The goal for fertilisation in rye cultivation is balanced nutrition that promotes rapid growth and good quality and at the same time protects the environment. Aided by good soil analysis and an adjusted fertiliser programme, an over-or under nourished soil can be brought back to proper balance.
Rye was previously grouped with wheat in fertiliser recommendations, but it has unique nutrient requirements that separate it from other grains. Nitrogen requirements are not as high, even though yield may be comparable to wheat. There is a high risk of lodging in rye, and too heavy nitrogen applications should be avoided.
Soil tests gives the best indications of fertiliser rates. Phosphorus and potash should be applied in autumn or spring. Improved efficiency can be achieved by banding phosphate directly below the seed at planting, especially on high pH soils. The nitrogen application should be split, especially on lighter soils with one part applied at planting, one part in spring when growth starts, and a top dressing later if needed. Autumn application of nitrogen and phosphorus increases autumn growth, which improves winter ground cover. A spring top-dressing with nitrogen is desirable where rye is pastured.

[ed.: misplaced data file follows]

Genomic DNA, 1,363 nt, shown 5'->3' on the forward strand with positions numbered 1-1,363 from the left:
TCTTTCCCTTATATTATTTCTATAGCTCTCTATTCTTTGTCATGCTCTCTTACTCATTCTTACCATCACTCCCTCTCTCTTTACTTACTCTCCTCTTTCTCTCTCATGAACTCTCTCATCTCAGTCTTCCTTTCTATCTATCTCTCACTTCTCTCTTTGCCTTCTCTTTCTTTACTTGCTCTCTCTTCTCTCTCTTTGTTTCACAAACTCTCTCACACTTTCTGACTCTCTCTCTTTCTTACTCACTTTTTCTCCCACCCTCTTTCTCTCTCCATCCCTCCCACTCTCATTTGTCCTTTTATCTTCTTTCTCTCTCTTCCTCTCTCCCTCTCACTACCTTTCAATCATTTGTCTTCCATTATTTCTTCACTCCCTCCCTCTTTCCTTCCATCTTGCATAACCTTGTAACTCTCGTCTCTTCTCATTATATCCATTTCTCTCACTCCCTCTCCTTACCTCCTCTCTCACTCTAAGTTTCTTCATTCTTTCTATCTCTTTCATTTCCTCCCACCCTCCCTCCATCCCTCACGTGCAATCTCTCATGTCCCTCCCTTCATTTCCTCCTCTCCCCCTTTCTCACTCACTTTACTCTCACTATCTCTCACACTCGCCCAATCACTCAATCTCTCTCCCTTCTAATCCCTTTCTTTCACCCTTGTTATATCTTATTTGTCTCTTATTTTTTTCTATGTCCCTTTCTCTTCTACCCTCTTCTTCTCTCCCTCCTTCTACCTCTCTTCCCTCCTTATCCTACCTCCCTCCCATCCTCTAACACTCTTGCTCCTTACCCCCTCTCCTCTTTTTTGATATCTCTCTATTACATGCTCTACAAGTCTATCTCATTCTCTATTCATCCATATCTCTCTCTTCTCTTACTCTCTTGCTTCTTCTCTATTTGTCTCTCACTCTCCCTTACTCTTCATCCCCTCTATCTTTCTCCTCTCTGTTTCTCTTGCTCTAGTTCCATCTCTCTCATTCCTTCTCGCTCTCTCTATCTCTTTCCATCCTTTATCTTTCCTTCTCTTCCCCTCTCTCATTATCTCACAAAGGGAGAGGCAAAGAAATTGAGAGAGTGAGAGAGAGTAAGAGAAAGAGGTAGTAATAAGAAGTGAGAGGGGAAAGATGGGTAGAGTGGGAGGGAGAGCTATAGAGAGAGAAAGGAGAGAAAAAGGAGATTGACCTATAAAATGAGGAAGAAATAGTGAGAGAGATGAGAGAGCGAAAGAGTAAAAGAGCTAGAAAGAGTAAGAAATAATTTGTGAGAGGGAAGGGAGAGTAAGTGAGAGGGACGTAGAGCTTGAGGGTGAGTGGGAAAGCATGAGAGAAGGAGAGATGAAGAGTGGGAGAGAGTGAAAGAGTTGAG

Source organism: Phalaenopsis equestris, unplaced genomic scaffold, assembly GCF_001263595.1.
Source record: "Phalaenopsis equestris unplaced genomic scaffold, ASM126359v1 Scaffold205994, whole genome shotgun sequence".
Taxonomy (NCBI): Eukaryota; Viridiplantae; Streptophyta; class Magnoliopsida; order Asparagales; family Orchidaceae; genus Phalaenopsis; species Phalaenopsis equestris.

In many cases, depending on the soil, micronutrients should also be added together with the fertiliser. Rye is often cultivated on sandy soils with low content of Copper (Cu), this can be corrected with a copper spray that gives good results.
Where heavy liming has lifted the pH, deficiencies in Manganese (Mn) might occur as Mn will oxidize to the insoluble MnO2. To ensure good pollination, Boron (B) availability must be monitored on very sandy soils. With low numbers, Boron fertilisation at the flag leaf stage until flowering is advisable.
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